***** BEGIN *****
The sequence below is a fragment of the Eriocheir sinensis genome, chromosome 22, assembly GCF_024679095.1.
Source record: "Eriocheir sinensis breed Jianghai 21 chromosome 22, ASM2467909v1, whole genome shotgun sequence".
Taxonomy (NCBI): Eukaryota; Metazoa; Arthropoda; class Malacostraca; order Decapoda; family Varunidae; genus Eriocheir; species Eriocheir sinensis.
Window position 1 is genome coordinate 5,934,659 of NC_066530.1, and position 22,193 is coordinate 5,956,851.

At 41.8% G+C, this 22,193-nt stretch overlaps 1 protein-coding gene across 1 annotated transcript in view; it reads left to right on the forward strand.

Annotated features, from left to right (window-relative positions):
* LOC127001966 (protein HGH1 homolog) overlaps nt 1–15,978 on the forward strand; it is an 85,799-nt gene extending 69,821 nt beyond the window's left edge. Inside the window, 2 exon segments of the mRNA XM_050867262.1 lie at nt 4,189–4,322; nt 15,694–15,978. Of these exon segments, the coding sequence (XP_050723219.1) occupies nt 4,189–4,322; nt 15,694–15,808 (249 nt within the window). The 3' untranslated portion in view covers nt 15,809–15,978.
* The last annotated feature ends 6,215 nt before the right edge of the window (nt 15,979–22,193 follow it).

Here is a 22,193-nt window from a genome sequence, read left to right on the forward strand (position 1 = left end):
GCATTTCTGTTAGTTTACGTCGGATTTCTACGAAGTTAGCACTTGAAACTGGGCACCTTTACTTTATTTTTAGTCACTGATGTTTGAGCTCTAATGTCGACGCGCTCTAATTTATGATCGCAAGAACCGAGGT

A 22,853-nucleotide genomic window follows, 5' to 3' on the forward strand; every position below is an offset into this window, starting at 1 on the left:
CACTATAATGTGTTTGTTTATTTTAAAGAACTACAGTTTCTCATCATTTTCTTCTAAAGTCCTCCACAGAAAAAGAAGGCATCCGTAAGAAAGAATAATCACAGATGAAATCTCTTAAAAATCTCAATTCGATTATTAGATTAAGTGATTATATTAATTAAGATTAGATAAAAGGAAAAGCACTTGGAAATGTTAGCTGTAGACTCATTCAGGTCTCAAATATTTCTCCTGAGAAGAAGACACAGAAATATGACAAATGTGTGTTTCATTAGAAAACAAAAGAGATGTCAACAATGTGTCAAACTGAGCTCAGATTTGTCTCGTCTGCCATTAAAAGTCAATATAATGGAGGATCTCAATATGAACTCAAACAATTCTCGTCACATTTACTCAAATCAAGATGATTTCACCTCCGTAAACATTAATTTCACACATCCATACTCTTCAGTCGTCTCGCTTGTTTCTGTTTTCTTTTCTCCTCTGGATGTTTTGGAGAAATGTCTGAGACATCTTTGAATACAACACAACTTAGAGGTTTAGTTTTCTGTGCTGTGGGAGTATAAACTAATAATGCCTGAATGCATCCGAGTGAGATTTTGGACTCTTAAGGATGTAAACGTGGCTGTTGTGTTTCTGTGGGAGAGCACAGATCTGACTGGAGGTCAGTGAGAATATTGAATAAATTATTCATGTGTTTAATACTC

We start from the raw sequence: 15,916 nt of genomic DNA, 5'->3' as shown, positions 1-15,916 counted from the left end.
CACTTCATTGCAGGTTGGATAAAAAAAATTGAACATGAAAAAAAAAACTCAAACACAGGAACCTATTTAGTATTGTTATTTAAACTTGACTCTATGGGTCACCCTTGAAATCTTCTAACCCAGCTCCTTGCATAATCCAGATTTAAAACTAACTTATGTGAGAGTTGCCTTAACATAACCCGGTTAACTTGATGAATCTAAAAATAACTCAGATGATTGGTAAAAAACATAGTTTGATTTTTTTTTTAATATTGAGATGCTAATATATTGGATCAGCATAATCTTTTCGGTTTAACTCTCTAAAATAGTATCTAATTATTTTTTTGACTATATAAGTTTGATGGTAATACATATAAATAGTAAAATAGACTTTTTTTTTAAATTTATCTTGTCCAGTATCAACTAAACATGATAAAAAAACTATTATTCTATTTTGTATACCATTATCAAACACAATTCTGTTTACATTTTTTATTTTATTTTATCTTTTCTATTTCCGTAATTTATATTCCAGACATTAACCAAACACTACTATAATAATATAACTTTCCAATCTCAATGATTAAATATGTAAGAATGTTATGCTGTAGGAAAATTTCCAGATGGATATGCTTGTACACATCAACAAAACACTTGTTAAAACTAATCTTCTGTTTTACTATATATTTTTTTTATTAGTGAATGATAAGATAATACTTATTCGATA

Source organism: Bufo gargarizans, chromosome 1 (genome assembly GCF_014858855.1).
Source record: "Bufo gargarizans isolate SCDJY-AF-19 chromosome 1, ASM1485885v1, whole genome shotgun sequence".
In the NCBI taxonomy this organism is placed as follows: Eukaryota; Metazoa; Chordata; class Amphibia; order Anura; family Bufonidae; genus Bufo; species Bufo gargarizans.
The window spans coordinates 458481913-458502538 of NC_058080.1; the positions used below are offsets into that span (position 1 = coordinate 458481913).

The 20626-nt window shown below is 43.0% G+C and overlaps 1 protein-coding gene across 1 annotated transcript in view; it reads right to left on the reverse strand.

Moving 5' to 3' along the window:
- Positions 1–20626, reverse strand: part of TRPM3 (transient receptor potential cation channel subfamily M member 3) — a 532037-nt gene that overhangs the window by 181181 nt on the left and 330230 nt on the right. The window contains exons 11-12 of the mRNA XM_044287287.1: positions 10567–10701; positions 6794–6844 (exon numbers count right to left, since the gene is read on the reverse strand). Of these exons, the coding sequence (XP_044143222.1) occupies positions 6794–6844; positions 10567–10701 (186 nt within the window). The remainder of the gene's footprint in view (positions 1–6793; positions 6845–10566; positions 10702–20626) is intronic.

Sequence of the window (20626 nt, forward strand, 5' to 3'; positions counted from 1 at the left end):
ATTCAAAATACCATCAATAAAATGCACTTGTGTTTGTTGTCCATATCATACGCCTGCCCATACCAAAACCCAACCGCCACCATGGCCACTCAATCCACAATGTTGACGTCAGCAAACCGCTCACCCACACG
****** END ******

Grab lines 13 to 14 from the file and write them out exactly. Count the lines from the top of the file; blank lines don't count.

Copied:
We start from the raw sequence: 15,916 nt of genomic DNA, 5'->3' as shown, positions 1-15,916 counted from the left end.
CACTTCATTGCAGGTTGGATAAAAAAAATTGAACATGAAAAAAAAAACTCAAACACAGGAACCTATTTAGTATTGTTATTTAAACTTGACTCTATGGGTCACCCTTGAAATCTTCTAACCCAGCTCCTTGCATAATCCAGATTTAAAACTAACTTATGTGAGAGTTGCCTTAACATAACCCGGTTAACTTGATGAATCTAAAAATAACTCAGATGATTGGTAAAAAACATAGTTTGATTTTTTTTTTAATATTGAGATGCTAATATATTGGATCAGCATAATCTTTTCGGTTTAACTCTCTAAAATAGTATCTAATTATTTTTTTGACTATATAAGTTTGATGGTAATACATATAAATAGTAAAATAGACTTTTTTTTTAAATTTATCTTGTCCAGTATCAACTAAACATGATAAAAAAACTATTATTCTATTTTGTATACCATTATCAAACACAATTCTGTTTACATTTTTTATTTTATTTTATCTTTTCTATTTCCGTAATTTATATTCCAGACATTAACCAAACACTACTATAATAATATAACTTTCCAATCTCAATGATTAAATATGTAAGAATGTTATGCTGTAGGAAAATTTCCAGATGGATATGCTTGTACACATCAACAAAACACTTGTTAAAACTAATCTTCTGTTTTACTATATATTTTTTTTATTAGTGAATGATAAGATAATACTTATTCGATA